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Green Tea Catechins

Green tea catechins are four molecules, high amounts of which are present in green tea and other sources. The most potent one is EGCG. It is effective in respect to most claims and potent in a few. Any fat burning benefits are dependent on being caffeine naive.

Our evidence-based analysis on green tea catechins features 260 unique references to scientific papers.

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Summary of Green Tea Catechins

Primary Information, Benefits, Effects, and Important Facts

Green tea (Camellia Sinensis) is a plant frequently steeped in hot water and drunk as tea. It exerts most of its benefits through water-soluble polyphenols (frequently referred to as catechins) extracted from the leaves, into water, which is then consumed.

It has been implicated in benefiting almost every organ system in the body. It is cardioprotective, neuroprotective, anti-obesity, anti-carcinogenic, anti-diabetic, anti-artherogenic, liver protective and beneficial for blood vessel health. These beneficial effects are seen in doses present both in green tea itself (as a drink) as well as from a supplemental form.

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How to Take

Medical Disclaimer

Recommended dosage, active amounts, other details

Most doses are standardized against EGCG. Although the amount of EGCG-equivalent varies from one cup of tea to another, depending on many factors (species of tea, length of steeping, time spent oxidizing), one cup of camellia sinensis green tea contains approximately 50mg of EGCG-equivalent.

Fat burning:

The benefits of green tea catechins on lipid oxidation and related fat-burning pathways are achieved in a dose dependent manner. Significant effects in humans are noted only at high doses, such as 400-500mg EGCG equivalent per day (most Green Tea Extract supplements are roughly 50% EGCG). Fat burning effects are highly synergistic, almost dependent, on not consuming caffeine habitually.

Cancer Prevention:

Cancer prevention effects are quite dose-dependent, and would be better to consume all catechins (as green tea extract) rather than isolated EGCG. Minimal doses would be good (200mg or higher) but with more frequency (3+ times a day). High, frequent doses may make one prone to nausea.

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Human Effect Matrix

The Human Effect Matrix looks at human studies (it excludes animal and in vitro studies) to tell you what effects green tea catechins has on your body, and how strong these effects are.
Grade Level of Evidence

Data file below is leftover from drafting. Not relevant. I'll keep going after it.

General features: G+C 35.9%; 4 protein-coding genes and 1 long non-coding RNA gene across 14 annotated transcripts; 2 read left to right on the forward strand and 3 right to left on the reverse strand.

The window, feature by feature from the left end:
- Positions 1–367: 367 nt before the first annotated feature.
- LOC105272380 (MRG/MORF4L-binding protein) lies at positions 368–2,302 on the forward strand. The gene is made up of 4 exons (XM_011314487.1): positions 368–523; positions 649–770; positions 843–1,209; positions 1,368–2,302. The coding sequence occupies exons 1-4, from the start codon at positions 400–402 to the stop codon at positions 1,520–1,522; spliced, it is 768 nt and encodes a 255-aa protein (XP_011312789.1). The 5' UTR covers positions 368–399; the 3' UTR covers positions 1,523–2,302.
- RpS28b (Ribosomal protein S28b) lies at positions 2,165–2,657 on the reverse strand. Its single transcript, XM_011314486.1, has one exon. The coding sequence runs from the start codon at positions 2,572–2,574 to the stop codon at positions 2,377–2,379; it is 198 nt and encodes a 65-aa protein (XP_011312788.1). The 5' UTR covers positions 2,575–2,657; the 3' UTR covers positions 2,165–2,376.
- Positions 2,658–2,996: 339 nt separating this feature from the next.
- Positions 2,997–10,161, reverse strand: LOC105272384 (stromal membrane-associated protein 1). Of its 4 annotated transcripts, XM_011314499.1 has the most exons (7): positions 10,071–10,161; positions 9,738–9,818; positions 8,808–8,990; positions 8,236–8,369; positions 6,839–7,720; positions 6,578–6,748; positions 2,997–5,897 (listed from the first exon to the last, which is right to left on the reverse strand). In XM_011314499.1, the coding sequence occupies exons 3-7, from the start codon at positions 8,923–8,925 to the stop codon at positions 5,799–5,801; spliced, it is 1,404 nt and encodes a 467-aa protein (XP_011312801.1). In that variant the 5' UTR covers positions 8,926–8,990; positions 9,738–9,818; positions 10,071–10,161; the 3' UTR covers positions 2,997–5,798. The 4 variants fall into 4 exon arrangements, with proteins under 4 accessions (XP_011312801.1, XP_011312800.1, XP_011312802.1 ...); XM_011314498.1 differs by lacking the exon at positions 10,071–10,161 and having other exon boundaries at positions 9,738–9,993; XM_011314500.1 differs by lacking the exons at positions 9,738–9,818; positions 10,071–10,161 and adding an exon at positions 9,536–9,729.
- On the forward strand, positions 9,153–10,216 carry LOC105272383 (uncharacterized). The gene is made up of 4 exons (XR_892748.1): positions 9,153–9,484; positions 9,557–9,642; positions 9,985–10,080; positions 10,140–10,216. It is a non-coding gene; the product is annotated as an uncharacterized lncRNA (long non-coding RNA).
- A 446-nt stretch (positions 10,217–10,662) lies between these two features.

Robust research conducted with repeated double-blind clinical trials
Multiple studies where at least two are double-blind and placebo controlled
Single double-blind study or multiple cohort studies
Uncontrolled or observational studies only
Level of Evidence
? The amount of high quality evidence. The more evidence, the more we can trust the results.
Outcome Magnitude of effect
? The direction and size of the supplement's impact on each outcome. Some supplements can have an increasing effect, others have a decreasing effect, and others have no effect.
Consistency of research results
? Scientific research does not always agree. HIGH or VERY HIGH means that most of the scientific research agrees.
Notes
grade-a Minor Very High See all 6 studies
There appears to be a fat reducing effect associated with green tea, but it is minor and unreliable
grade-a Minor Very High See all 8 studies
There appears to be a slight but unreliable increase in fat oxidation (percentage of overall calories used coming from fatty acids rather than glucose) associated with consumption of green tea catechins
grade-b Minor - See study
Appears to somewhat increase blood flow
grade-b Minor High See all 3 studies
Mixed effects with somewhat of an increase, not to a remarkable magnitude
grade-b Minor High See all 3 studies
Mixed effects on insulin sensitivity, possible improvements seen in unhealthy persons
grade-b Minor Very High See all 4 studies
There appears to be somewhat of a reduction in LDL-C associated with consumption of green tea polyphenolics (5% or so with 500mg catechin intake)
grade-b - Very High See all 3 studies
No significant influences on metabolic rate overall
grade-c Minor - See study
Possible increase in adiponectin associated with green tea ingestion
grade-c Minor - See study